The group of patients, known as the Visconti cohort, all started treatment within 10 weeks of being infected. They were given a course of antiretroviral drugs for three years, on average, but then stopped.
The drugs keep the virus only in check, but cannot eradicate it from its hiding places inside the immune system, the researchers said.
Normally, when the drugs stop, the virus bounces back. This has not happened in the Visconti patients and some have been able to control HIV levels for a decade.
Recently it was also reported that a baby girl has been effectively cured after very early treatment in the US.
Dr Asier Saez-Cirion, from the Institute Pasteur in Paris said theta most individuals who follow the same treatment will not control the infection, but there are a few of them who will.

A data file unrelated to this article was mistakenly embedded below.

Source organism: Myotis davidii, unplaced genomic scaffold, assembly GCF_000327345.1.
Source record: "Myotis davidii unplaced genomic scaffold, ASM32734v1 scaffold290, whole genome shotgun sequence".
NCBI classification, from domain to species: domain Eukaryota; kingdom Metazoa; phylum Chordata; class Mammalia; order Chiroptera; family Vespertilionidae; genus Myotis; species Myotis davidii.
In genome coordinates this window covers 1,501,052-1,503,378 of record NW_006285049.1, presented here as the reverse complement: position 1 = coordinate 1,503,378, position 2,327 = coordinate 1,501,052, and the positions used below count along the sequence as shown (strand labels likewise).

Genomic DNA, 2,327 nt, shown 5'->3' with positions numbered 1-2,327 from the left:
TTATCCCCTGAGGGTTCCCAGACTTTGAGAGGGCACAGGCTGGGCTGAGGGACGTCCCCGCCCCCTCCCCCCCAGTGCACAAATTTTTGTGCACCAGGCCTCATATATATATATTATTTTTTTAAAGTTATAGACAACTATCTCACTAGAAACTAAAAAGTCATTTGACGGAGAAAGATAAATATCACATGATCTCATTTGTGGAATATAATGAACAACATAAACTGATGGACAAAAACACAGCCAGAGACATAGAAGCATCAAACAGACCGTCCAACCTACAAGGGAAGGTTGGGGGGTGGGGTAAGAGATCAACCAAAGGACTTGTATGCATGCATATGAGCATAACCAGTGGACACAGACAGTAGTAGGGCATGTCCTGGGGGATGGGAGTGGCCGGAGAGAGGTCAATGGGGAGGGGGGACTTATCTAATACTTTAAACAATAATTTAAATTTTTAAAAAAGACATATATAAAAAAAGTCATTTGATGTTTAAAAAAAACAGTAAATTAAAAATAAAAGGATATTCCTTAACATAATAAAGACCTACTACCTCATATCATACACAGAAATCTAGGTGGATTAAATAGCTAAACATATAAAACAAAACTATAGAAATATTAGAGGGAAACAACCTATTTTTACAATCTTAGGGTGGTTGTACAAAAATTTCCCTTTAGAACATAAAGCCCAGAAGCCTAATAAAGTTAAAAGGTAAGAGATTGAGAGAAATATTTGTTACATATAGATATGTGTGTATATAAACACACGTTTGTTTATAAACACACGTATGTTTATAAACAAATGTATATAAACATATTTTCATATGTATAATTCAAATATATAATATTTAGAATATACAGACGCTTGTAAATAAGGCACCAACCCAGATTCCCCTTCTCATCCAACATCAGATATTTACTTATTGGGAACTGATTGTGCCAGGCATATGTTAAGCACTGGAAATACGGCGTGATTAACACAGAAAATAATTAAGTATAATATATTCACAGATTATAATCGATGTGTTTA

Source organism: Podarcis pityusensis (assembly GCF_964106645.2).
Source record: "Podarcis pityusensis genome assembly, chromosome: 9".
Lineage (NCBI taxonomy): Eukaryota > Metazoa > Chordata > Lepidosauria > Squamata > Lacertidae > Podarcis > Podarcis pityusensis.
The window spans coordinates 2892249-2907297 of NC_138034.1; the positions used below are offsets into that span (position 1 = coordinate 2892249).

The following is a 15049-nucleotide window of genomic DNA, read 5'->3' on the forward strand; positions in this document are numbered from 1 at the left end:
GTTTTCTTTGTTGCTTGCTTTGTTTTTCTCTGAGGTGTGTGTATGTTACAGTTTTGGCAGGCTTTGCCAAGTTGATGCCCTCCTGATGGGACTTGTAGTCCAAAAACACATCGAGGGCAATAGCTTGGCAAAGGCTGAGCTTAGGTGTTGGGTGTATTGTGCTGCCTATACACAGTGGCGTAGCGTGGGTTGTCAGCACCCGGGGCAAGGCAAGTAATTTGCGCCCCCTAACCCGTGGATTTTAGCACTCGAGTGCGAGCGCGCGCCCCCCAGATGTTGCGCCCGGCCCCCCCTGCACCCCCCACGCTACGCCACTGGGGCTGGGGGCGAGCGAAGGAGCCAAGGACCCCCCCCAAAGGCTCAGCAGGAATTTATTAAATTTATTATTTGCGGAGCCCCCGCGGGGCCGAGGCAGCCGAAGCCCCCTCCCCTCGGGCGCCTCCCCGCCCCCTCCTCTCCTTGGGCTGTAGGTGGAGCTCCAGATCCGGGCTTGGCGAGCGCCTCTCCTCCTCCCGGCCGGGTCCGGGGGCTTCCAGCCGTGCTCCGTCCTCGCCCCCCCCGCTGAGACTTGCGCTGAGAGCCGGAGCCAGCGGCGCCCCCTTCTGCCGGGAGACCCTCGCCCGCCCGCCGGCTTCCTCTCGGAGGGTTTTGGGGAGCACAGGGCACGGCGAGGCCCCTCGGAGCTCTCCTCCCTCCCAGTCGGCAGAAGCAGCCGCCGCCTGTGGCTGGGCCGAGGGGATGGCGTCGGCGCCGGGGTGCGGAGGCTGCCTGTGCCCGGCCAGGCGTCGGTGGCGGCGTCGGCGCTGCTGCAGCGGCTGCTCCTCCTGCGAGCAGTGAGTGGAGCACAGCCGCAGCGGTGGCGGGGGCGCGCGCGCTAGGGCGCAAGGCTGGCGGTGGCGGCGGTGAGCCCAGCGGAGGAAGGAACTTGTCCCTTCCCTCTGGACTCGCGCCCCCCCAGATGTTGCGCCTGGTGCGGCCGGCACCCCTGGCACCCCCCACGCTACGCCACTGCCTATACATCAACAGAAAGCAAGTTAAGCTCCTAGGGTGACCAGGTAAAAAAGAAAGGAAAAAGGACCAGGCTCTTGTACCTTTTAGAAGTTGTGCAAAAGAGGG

He said 5-15 percent of patients might be functionally cured, meaning they no longer needed drugs, by attacking the virus soon after infection.
"They still have HIV, it is not eradication of HIV, it is a kind of remission of the infection," he stated.
Writing in the journal PLoS Pathogens, the researchers explained that early treatment might limit the number of unassailable HIV hideouts that are formed.
However, they said it was "unclear" why only some patients were functionally cured.
Dr Andrew Freedman, a reader in infectious diseases at Cardiff University School of Medicine, said the findings were "certainly interesting".
However, he cautioned that many patients would be diagnosed much later than in this study.